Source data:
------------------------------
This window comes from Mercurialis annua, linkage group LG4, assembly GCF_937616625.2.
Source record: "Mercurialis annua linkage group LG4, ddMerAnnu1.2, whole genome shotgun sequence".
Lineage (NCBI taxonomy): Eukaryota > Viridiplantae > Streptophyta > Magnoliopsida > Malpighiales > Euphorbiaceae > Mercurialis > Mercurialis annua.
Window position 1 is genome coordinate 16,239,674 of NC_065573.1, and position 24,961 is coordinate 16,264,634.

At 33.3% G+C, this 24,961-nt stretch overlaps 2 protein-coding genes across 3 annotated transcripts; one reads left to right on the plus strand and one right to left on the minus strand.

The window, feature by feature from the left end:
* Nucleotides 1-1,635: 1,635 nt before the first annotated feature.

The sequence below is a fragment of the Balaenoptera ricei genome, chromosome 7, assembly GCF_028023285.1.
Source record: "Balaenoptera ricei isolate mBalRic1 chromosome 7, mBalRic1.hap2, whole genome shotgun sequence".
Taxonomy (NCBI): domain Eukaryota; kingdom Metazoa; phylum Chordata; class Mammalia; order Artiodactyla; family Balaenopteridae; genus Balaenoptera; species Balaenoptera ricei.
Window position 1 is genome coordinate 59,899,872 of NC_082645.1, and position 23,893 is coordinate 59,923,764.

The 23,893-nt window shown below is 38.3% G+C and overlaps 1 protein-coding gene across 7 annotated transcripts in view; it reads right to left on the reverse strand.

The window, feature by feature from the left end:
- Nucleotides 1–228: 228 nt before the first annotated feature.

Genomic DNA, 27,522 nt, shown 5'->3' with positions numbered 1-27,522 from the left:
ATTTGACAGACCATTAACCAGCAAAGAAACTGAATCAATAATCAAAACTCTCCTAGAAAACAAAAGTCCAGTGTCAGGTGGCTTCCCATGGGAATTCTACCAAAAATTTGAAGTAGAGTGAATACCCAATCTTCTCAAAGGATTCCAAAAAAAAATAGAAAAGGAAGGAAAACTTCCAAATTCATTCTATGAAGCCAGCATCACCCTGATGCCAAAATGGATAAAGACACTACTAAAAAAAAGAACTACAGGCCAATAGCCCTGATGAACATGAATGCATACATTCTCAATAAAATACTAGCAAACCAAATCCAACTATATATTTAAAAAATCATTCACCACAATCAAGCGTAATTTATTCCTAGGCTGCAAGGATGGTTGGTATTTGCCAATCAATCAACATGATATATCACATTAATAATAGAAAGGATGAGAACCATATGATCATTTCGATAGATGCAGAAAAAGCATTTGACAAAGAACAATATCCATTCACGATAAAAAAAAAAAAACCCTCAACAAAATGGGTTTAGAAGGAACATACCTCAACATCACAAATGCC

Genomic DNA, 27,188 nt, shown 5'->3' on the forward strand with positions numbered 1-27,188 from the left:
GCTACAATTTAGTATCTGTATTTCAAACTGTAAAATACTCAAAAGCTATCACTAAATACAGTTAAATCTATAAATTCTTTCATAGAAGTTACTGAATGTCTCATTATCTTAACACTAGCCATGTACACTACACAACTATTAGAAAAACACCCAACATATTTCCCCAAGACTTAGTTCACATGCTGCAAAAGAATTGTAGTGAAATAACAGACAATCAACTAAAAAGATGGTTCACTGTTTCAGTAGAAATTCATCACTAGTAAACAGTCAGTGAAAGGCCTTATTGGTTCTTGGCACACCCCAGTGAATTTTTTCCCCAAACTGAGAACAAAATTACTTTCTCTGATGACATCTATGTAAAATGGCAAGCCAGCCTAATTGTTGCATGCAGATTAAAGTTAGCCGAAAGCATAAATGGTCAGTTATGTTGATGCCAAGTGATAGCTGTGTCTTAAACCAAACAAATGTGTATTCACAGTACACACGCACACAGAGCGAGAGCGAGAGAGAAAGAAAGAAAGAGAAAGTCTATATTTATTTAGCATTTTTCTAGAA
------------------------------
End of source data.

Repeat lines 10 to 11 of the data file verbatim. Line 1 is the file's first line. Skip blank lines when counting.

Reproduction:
Taxonomy (NCBI): domain Eukaryota; kingdom Metazoa; phylum Chordata; class Mammalia; order Artiodactyla; family Balaenopteridae; genus Balaenoptera; species Balaenoptera ricei.
Window position 1 is genome coordinate 59,899,872 of NC_082645.1, and position 23,893 is coordinate 59,923,764.